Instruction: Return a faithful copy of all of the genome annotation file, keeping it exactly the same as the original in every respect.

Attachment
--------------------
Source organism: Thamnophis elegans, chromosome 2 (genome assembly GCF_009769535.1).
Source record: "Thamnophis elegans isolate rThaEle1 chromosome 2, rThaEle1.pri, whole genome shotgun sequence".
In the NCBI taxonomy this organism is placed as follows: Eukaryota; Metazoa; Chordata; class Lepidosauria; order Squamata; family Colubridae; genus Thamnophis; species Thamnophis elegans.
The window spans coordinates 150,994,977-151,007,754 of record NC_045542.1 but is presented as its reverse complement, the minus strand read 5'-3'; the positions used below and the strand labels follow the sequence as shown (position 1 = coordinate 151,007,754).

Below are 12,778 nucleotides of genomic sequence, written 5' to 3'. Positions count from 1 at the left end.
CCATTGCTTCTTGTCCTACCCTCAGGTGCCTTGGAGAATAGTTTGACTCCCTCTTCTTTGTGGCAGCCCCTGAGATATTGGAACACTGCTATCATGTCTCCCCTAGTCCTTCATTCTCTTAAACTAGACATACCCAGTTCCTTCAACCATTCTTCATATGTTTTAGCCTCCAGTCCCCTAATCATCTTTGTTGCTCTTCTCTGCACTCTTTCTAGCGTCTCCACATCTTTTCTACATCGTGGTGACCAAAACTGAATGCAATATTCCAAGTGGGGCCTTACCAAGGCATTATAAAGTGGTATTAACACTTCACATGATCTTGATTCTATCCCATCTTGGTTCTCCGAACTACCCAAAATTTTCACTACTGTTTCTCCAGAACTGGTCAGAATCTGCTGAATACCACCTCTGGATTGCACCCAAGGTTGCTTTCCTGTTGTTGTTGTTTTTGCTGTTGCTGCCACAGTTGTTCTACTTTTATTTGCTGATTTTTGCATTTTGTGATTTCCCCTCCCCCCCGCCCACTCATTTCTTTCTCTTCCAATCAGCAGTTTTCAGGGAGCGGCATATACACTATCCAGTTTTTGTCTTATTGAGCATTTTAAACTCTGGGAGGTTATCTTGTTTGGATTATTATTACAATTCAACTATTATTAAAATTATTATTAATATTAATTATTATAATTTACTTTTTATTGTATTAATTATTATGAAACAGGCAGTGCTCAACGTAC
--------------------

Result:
Source organism: Thamnophis elegans, chromosome 2 (genome assembly GCF_009769535.1).
Source record: "Thamnophis elegans isolate rThaEle1 chromosome 2, rThaEle1.pri, whole genome shotgun sequence".
In the NCBI taxonomy this organism is placed as follows: Eukaryota; Metazoa; Chordata; class Lepidosauria; order Squamata; family Colubridae; genus Thamnophis; species Thamnophis elegans.
The window spans coordinates 150,994,977-151,007,754 of record NC_045542.1 but is presented as its reverse complement, the minus strand read 5'-3'; the positions used below and the strand labels follow the sequence as shown (position 1 = coordinate 151,007,754).

Below are 12,778 nucleotides of genomic sequence, written 5' to 3'. Positions count from 1 at the left end.
CCATTGCTTCTTGTCCTACCCTCAGGTGCCTTGGAGAATAGTTTGACTCCCTCTTCTTTGTGGCAGCCCCTGAGATATTGGAACACTGCTATCATGTCTCCCCTAGTCCTTCATTCTCTTAAACTAGACATACCCAGTTCCTTCAACCATTCTTCATATGTTTTAGCCTCCAGTCCCCTAATCATCTTTGTTGCTCTTCTCTGCACTCTTTCTAGCGTCTCCACATCTTTTCTACATCGTGGTGACCAAAACTGAATGCAATATTCCAAGTGGGGCCTTACCAAGGCATTATAAAGTGGTATTAACACTTCACATGATCTTGATTCTATCCCATCTTGGTTCTCCGAACTACCCAAAATTTTCACTACTGTTTCTCCAGAACTGGTCAGAATCTGCTGAATACCACCTCTGGATTGCACCCAAGGTTGCTTTCCTGTTGTTGTTGTTTTTGCTGTTGCTGCCACAGTTGTTCTACTTTTATTTGCTGATTTTTGCATTTTGTGATTTCCCCTCCCCCCCGCCCACTCATTTCTTTCTCTTCCAATCAGCAGTTTTCAGGGAGCGGCATATACACTATCCAGTTTTTGTCTTATTGAGCATTTTAAACTCTGGGAGGTTATCTTGTTTGGATTATTATTACAATTCAACTATTATTAAAATTATTATTAATATTAATTATTATAATTTACTTTTTATTGTATTAATTATTATGAAACAGGCAGTGCTCAACGTAC